Birdseye references Vermont farmhouses with all-black cottage on Lake Champlain

by AAshir
Homestead in Vermont by Birdseye

Vermont architecture studio Birdseye referenced a nearby barn to develop the detailing of this all-black country retreat on the shores of Lake Champlain.

Homestead is located in South Hero, Vermont, on a 12.6-acre site that slopes down towards Lake Champlain.

Homestead house by Birdseye on edge of Lake Champlain in Vermont
The home sits on a grassy site on the edge of Lake Champlain

It is surrounded by several farms, including an immediate neighbour with a barn building that influenced Birdeye’s design.

“The region is notable for its agrarian landscape of pastoral farms,” said Birdseye, a studio based in Richmond, Vermont.

“The single-story concept was in response to the scale of the surrounding context. An existing adjacent farm includes a large timber frame gambrel barn and gable-roofed chicken coop.”

All-black farmhouse named Homestead by Birdseye between trees on lakeside site in Vermont
The form of the home was inspired by the surrounding agrarian architecture

The residence was completed in December of 2021 and is comprised of four gabled volumes that are oriented parallel to the shoreline and connected to one another via a long gabled walkway.

This layout creates a variety of outdoor spaces between the primary volumes, including an exterior parking court, a more formal courtyard and a patio with views of the water.

Grey-toned living room with orange and blue accents, purple sofa, and black hanging light in homestead
The living spaces are laid out across the home’s single level

Birdseye laid out the resident’s living spaces on a single level, to avoid making the house stand out among its neighbours. The architecture studio also noted that this configuration makes the entire home accessible from the outside.

Visitors enter the home from the symmetrical entry court into the main entertaining volume, which is placed at the centre of the building and contains an open-concept kitchen, living and dining room.

Open-plan living and dining space in Vermont house with hanging white lamp and black fireplace
An open kitchen, living, and dining area features a black fireplace at one end

At the end of this space, a black steel fireplace anchors the room and is surrounded by deep couches. Birdseye collaborated with interior designer Brooke Michelsen.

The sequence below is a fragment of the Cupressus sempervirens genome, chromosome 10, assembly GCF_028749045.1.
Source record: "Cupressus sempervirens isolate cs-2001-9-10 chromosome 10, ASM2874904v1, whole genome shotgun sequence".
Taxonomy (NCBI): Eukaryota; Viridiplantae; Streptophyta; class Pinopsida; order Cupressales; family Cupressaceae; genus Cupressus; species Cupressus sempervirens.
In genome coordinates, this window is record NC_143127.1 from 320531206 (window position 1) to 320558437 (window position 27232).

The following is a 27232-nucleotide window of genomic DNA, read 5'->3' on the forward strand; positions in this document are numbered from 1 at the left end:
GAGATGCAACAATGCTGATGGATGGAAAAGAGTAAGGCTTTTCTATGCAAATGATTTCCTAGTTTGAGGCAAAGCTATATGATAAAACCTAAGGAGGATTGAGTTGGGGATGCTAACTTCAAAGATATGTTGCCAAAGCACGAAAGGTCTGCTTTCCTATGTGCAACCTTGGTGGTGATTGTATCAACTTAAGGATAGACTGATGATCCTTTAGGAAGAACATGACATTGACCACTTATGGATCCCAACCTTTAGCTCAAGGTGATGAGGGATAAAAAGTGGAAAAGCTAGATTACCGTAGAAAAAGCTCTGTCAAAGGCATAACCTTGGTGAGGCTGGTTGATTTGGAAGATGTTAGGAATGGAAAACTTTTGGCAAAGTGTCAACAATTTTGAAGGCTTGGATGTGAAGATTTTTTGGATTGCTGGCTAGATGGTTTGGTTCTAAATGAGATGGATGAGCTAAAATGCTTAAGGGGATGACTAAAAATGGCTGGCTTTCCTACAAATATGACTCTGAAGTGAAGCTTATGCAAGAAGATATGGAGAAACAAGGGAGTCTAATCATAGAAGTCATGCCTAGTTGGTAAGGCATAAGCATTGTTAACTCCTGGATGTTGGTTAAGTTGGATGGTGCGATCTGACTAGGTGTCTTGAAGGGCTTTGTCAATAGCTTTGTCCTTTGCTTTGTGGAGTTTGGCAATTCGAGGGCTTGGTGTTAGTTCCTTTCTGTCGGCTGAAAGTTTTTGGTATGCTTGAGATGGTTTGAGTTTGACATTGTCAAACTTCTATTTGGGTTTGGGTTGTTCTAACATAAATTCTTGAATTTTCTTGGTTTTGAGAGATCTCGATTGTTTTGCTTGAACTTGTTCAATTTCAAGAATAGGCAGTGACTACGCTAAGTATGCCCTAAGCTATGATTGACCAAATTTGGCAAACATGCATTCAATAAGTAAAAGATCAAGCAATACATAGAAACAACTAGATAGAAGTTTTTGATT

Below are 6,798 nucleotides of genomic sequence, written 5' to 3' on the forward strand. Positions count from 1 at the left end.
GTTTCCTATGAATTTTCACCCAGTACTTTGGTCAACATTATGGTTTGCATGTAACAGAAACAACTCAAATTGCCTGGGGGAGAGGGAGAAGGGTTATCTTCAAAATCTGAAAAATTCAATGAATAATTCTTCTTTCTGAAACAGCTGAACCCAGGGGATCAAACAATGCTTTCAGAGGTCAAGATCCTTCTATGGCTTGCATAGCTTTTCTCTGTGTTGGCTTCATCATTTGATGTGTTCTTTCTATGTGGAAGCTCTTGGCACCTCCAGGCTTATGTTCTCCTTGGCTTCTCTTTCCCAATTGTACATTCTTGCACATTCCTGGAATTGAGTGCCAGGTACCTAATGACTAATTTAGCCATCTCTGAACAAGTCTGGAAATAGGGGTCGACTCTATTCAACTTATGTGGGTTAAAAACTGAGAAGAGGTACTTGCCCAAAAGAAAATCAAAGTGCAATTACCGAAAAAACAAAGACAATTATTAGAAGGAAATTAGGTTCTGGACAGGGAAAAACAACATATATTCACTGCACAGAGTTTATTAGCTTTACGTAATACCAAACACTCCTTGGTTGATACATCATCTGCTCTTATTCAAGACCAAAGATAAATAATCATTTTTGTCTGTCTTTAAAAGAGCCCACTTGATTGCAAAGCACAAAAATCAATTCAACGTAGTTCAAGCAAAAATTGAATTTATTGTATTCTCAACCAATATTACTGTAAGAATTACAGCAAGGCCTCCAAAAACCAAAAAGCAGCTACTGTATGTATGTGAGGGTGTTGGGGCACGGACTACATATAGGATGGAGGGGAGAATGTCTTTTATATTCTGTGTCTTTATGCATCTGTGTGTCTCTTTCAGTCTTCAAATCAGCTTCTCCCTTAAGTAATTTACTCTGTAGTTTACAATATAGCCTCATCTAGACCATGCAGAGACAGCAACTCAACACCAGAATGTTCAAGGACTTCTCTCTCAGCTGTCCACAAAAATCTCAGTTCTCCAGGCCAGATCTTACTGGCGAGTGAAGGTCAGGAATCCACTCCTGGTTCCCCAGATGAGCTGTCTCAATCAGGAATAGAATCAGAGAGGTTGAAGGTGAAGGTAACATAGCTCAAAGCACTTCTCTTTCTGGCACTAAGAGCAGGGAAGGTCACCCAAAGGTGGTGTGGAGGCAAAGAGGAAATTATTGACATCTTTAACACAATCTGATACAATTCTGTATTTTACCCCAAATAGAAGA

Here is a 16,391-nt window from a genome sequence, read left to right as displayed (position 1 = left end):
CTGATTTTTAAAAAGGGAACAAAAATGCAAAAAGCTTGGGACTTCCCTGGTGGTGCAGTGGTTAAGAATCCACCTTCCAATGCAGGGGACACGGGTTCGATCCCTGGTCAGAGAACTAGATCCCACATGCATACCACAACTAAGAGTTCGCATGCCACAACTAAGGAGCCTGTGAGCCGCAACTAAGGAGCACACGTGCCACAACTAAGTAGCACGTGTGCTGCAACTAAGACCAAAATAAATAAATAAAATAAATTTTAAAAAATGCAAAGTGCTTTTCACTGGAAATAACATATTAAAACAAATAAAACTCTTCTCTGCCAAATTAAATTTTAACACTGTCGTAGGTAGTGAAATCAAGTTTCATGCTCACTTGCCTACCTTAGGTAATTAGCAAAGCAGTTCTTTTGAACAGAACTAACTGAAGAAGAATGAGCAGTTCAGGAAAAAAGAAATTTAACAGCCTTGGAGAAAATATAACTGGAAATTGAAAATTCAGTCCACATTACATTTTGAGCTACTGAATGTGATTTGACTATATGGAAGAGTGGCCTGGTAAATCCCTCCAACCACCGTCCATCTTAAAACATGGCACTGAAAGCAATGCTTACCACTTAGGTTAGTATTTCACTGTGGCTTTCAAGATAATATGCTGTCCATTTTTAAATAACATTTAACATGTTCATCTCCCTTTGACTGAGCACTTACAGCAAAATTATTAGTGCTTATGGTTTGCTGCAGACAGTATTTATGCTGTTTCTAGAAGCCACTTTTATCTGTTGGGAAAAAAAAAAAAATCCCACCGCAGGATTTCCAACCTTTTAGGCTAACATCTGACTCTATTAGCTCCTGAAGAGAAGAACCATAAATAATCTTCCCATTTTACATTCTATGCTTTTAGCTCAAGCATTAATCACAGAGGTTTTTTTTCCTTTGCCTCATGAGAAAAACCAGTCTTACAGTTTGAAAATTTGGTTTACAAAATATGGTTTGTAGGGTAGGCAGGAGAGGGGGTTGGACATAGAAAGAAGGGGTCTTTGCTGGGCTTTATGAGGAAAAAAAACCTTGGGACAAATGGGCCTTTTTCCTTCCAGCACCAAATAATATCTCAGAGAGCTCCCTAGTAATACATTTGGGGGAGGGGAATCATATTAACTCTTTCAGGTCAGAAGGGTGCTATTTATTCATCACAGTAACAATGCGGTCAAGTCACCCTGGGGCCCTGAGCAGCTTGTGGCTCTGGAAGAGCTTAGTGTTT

Three bedrooms are located in the wing nearest to the lake, to offer residents the best views of the water.

Homestead in Vermont by Birdseye
A lone gabled hallway structure connects the living volumes

The third wing, meanwhile, contains a garage and a small library.

Another detached garage is located a few steps away and is connected to the home by a covered walkway that is an extension of the corridor.

Bedroom in homestead with hanging light and white walls
The home features three bedrooms with views of the nearby water

“The repetition of detail, window type and size, rafter tails, standing seam roofing, black stained vertical cedar siding, single-story gables with identical pitches all contribute to the quiet pastoral aesthetic; harmonious with the landscape,” the studio said.

In the future, the owners intend to include an additional structure closer to the lake, which could be sited to align with the home’s corridor.

“The shared corridor is on axis with the mouth of the lake cove and extends as a path to the future cabin,” the studio explained.

Other all-black homes in the USA include a residence in upstate New York formed by six irregular volumes partially sunken into a hill by Thomas Phifer and Partners and an angular home in Colorado that Studio B designed as a “collage of form and light”.

The photography is by Erica Allen Studio unless otherwise indicated.


Project credits:

General contractor: O’Neill Builders, LLC
Structural engineer: Engineering Ventures
Landscape architect: Wagner Hodgson Landscape Architecture
Survey: Buermann Engineering
Interior design: Brooke Michelsen Design

The post Birdseye references Vermont farmhouses with all-black cottage on Lake Champlain appeared first on Design Daily.

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